This is a dumping ground of software development topics that I've run across and found interesting (mainly .NET development). Many topics are covered more thoroughly in other places, and much of the information is gleaned from other places, and I'll try to credit those sources when possible.

Friday, December 02, 2016

C# .NET: 
How many bytes per kilobyte (KB)? How many bytes per megabyte (MB)? How many bytes per terabyte (TB)? etc. I've used constants like these many times.

public static ulong BytesPerKilobyte = (ulong)Math.Pow(2.0, 10.0);  // 1,024
public static ulong BytesPerMegabyte = (ulong)Math.Pow(2.0, 20.0);  // 1,048,576
public static ulong BytesPerGigabyte = (ulong)Math.Pow(2.0, 30.0);  // 1,073,741,824
public static ulong BytesPerTerabyte = (ulong)Math.Pow(2.0, 40.0);  // 1,099,511,627,776

Friday, March 18, 2011

SQL: Sorting NULL Values

I was ordering a result set by a field that is nullable, but wanted any rows whose value for this field was null to be at the end of the set, not the beginning. Probably should have figured this out on my own, but you know how quick Mr. Google can provide the answer. This site had me up and running in a matter of seconds:

      WHEN Region IS NULL THEN 1
      ELSE 0

SQL Server: Restore cannot process database because it is in use by this session.

I tried to restore a SQL Server 2005 database, but kept getting the following error:

Restore cannot process database 'WTF' because it is in use by this session. It is recommended that the master database be used when performing this operation.

I opened Activity Monitor and killed a couple processes hanging on the database, but got the same error. When I opened the Activity Monitor again, one process had come back. I closed SSMS trying to get rid of this process, to no avail. I googled a bit and found various people going round and round about it, then found this simple solution from The DW Experience.

The problem was that my SQL login had its "Default database" set to the database I was attempting to restore, which keeps opening a session. By changing the default database to something else, I could finally restore the database. Then I promptly set the default database back, because that's the way I like it. Since I'll probably run into this problem again, I figured I should write it up here.

SQL: Many-to-Many Database Design

Here is a useful article on handling many-to-many relationships in your database design. I especially liked the advice on creating additional indexes on the table, which I promptly put to use on the 10 link tables I am currently working with:

Wednesday, July 07, 2010

ICO File Creation

Here's a handy site for creating an ICO file:FavIcon from Pics

Thursday, January 14, 2010

C# .NET: Updating a DataGridView Cell's BackColor

Wow, this was harder than it should have been, maybe. As usual, I just didn't feel like digging into the dirty details, so maybe it makes plenty of sense. Anyway, I had a DataGridCheckBoxColumn that when checked, I wanted to "disable" some other cells (check indicates the user is an administrator and other settings do not apply). To disable, I set the ReadOnly property for each cell and the Style.BackColor to gray. However, the BackColor change just wasn't happening, and then it was happening, but not until the check cell lost focus, and so on. Finally, the oh-so-important EndEdit call did the trick.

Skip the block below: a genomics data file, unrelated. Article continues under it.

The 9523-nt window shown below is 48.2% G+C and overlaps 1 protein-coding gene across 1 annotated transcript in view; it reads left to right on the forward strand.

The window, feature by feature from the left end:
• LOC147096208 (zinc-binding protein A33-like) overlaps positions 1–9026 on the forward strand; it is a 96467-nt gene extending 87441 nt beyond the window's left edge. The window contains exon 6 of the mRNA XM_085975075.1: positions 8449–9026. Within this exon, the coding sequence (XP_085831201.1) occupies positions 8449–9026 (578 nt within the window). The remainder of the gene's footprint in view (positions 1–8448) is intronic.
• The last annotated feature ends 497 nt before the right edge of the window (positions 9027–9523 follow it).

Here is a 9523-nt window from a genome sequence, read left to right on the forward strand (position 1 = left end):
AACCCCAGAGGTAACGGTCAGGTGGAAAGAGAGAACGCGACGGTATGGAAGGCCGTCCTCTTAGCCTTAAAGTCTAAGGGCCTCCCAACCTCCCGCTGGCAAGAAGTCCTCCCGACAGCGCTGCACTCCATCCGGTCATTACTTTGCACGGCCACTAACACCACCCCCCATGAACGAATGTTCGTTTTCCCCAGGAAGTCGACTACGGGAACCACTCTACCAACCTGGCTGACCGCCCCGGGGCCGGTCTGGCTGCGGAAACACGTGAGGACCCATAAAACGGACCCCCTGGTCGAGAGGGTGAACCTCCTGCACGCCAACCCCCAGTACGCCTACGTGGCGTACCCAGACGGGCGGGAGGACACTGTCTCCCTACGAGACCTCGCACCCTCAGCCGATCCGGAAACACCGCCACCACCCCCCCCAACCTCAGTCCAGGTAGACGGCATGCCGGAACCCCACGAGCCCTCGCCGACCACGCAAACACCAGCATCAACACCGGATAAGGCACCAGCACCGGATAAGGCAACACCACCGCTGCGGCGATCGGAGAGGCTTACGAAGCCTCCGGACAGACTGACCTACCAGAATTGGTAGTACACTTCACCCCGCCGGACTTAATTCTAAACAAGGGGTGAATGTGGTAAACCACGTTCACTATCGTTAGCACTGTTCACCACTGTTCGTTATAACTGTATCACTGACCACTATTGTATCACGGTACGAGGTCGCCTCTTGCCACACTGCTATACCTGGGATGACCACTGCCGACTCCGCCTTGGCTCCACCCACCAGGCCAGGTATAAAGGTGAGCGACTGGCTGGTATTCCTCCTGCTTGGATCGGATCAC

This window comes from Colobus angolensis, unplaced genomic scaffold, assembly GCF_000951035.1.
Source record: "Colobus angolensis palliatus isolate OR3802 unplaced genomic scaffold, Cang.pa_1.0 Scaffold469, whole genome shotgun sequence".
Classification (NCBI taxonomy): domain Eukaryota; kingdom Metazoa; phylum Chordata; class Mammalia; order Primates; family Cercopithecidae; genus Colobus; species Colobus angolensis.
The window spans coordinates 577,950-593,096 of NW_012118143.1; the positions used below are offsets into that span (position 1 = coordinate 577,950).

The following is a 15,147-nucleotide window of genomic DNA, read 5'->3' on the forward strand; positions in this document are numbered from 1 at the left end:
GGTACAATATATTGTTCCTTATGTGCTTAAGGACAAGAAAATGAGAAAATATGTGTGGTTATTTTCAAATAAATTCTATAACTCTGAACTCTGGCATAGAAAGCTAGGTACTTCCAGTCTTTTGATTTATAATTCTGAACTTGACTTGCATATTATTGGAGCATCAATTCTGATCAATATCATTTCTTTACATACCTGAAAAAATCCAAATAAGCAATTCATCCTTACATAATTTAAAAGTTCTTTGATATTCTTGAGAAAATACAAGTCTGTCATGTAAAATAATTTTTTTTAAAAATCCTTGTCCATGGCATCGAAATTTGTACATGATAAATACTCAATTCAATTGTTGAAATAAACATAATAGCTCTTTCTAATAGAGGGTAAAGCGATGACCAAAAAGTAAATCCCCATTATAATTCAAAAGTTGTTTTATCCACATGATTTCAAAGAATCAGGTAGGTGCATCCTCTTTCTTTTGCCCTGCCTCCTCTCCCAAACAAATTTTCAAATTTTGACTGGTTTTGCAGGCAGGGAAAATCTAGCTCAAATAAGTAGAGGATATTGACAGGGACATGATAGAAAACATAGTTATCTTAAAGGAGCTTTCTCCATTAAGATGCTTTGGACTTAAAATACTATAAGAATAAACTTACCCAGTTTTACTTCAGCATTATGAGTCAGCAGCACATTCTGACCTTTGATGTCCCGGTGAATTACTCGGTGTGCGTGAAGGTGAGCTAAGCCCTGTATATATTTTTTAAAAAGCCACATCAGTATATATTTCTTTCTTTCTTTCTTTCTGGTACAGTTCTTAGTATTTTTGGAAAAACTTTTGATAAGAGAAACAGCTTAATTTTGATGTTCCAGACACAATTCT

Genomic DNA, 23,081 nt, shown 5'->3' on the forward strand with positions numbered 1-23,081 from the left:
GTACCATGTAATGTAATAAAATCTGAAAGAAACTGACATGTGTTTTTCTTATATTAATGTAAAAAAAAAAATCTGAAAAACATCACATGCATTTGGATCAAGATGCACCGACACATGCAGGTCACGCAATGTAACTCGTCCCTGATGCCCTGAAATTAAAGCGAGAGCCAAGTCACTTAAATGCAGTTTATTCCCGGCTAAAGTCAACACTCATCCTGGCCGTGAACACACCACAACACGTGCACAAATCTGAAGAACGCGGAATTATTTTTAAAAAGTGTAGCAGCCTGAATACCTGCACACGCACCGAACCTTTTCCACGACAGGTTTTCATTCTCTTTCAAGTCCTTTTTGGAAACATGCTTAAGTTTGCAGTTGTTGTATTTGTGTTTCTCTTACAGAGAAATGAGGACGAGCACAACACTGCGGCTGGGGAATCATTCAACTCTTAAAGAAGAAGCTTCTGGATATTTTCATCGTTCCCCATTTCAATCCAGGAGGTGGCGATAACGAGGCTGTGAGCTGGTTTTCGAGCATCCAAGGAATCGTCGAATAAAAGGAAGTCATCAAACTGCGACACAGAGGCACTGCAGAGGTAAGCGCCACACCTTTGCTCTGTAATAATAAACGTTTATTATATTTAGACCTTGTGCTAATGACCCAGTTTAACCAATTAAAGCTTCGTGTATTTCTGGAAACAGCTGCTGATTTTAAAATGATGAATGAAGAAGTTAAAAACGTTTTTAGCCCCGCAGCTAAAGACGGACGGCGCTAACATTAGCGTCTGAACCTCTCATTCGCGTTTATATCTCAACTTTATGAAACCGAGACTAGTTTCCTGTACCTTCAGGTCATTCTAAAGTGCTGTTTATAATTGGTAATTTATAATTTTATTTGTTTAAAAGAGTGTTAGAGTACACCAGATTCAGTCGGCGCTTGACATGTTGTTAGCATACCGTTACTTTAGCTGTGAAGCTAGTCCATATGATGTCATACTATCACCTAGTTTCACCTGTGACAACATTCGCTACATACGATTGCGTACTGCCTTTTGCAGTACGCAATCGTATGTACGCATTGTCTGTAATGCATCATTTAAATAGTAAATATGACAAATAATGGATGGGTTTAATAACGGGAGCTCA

/// <summary>
/// Event handler for when cell content is clicked. Specifically, we are checking if the Administrator
/// checkbox state is changed and refreshing the grid so the un-necessary cells are disabled and
/// grayed-out (via the subsequent CellFormatting event).
/// </summary>
private void OnCellContentClick(object sender, DataGridViewCellEventArgs e)
if (theGrid.Columns[e.ColumnIndex] != ColumnAdminCheckBox)

theGrid.EndEdit(); // VERY important call or the repaint doesn't happen until the cell loses focus.

/// <summary>
/// Event handler for when cell content is formatted. Specifically, we are checking the state of the
/// Administrator checkbox and setting the ReadOnly and BackColor of the cells that do not apply when
/// user is an administrator.
/// </summary>
void OnCellFormatting(object sender, System.Windows.Forms.DataGridViewCellFormattingEventArgs e)
// Only update certain columns
DataGridViewColumn column = theGrid.Columns[e.ColumnIndex];
if (column != ColumnA && column != ColumnB &&
column != ColumnC)

object obj = theGrid[theGrid.Columns.IndexOf(ColumnAdminCheckBox), e.RowIndex].Value;
if (obj == null || obj.GetType() != typeof(bool))

bool admin = (bool)obj;

theGrid[e.ColumnIndex, e.RowIndex].ReadOnly = admin;
e.CellStyle.BackColor = (admin ? theGrid.BackgroundColor : Color.White);

Thursday, October 22, 2009

Disabling ASP.NET Session

Interesting tidbit from this MSDN page.

"You should be aware that even when not in use, sessions carry some overhead for an application. You can squeeze a little bit more performance out of your pages if you turn off sessions on pages that do not use it. Also, setting session state to read-only can also optimize pages that read but do not write data to sessions. Configure sessions in this fashion by adding an attribute to the @Page directive in one of these two ways:"

<%@ Page EnableSessionState="false" %>
<%@ Page EnableSessionState="readonly" %>